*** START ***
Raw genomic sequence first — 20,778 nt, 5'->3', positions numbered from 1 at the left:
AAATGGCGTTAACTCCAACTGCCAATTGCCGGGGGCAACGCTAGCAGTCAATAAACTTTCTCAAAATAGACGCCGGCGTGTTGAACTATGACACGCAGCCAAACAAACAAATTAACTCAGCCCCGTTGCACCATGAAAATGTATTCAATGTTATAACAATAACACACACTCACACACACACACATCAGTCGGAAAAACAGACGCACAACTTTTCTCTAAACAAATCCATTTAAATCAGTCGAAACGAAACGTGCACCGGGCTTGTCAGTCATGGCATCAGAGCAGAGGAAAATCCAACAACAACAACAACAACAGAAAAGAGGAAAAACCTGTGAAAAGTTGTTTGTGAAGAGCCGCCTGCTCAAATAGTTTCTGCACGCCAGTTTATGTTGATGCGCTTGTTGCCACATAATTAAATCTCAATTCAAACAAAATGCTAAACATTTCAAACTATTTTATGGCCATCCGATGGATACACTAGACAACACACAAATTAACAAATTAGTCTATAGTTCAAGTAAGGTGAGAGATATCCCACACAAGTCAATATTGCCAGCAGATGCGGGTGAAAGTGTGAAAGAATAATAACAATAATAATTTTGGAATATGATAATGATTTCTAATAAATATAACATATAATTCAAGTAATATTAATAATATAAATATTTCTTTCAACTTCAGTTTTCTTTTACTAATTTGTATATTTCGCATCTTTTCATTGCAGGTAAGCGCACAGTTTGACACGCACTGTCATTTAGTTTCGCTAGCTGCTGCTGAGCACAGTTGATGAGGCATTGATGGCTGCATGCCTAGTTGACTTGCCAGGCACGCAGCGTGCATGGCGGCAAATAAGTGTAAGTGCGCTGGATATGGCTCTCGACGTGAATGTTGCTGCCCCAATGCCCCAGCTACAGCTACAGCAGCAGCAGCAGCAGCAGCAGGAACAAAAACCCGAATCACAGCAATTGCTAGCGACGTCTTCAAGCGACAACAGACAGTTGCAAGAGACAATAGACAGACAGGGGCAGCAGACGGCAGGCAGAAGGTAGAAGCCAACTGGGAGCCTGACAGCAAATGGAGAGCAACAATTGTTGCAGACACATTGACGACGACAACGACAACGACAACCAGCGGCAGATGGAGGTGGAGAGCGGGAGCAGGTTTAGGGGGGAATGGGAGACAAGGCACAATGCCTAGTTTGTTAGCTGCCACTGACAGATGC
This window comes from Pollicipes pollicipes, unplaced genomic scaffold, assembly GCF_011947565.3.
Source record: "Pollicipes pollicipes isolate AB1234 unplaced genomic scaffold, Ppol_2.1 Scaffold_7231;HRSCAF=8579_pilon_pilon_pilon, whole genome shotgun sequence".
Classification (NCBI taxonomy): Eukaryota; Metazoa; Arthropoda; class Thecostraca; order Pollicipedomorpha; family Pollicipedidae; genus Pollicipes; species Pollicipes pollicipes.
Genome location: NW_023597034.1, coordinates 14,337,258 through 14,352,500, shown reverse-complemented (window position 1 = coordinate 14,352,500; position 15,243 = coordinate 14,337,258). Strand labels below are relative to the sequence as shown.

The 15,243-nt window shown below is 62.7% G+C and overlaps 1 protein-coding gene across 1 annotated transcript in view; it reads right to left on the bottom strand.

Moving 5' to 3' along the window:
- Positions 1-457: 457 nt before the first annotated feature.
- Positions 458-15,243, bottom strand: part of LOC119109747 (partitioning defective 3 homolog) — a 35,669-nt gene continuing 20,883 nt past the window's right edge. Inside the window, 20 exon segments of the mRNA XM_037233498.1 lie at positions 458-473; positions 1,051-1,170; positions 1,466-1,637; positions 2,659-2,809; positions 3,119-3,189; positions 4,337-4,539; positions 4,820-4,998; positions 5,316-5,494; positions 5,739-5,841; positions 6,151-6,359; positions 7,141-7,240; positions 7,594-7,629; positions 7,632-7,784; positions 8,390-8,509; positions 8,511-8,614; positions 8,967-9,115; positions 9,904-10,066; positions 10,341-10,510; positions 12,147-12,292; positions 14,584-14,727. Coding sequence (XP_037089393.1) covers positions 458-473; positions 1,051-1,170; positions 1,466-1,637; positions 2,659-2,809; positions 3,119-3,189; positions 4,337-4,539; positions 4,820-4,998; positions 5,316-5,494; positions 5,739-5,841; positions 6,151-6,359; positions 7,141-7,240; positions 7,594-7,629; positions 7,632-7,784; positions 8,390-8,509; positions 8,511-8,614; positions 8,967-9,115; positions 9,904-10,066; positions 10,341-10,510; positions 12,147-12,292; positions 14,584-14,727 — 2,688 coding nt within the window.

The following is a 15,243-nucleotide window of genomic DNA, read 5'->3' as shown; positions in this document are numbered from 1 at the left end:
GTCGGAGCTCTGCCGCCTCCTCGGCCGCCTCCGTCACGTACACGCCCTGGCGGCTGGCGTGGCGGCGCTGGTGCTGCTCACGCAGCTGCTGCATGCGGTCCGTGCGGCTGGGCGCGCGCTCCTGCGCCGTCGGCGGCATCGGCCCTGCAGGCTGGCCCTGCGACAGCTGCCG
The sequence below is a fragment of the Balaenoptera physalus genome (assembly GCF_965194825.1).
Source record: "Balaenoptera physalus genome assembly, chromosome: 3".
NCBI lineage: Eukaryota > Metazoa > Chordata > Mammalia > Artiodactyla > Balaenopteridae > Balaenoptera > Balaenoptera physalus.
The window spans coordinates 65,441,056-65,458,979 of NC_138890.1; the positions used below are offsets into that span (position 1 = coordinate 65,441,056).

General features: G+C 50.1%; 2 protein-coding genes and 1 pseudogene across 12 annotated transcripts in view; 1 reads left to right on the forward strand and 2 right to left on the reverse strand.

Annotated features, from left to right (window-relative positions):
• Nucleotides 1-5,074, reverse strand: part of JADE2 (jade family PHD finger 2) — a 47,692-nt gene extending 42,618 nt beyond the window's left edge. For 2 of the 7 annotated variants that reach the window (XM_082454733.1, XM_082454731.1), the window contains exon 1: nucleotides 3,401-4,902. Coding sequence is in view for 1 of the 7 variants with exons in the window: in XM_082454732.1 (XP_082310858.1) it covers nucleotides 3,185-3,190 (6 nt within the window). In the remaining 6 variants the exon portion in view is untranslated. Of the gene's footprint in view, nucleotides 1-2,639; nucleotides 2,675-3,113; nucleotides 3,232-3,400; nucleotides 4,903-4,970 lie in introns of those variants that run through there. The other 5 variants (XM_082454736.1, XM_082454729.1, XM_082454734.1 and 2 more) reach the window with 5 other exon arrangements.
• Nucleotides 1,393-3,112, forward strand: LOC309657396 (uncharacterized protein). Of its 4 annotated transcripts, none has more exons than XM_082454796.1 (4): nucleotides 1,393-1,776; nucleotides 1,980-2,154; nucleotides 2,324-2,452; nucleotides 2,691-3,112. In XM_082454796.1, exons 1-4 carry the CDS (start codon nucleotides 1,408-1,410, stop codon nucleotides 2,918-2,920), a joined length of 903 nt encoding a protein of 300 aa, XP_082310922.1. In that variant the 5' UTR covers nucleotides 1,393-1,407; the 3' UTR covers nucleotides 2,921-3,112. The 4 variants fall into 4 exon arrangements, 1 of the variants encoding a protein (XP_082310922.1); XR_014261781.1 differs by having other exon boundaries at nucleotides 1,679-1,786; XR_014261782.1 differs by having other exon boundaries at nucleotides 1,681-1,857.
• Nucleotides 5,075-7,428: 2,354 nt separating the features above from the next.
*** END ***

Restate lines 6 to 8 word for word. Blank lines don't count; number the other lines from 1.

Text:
Genome location: NW_023597034.1, coordinates 14,337,258 through 14,352,500, shown reverse-complemented (window position 1 = coordinate 14,352,500; position 15,243 = coordinate 14,337,258). Strand labels below are relative to the sequence as shown.

The 15,243-nt window shown below is 62.7% G+C and overlaps 1 protein-coding gene across 1 annotated transcript in view; it reads right to left on the bottom strand.

Moving 5' to 3' along the window: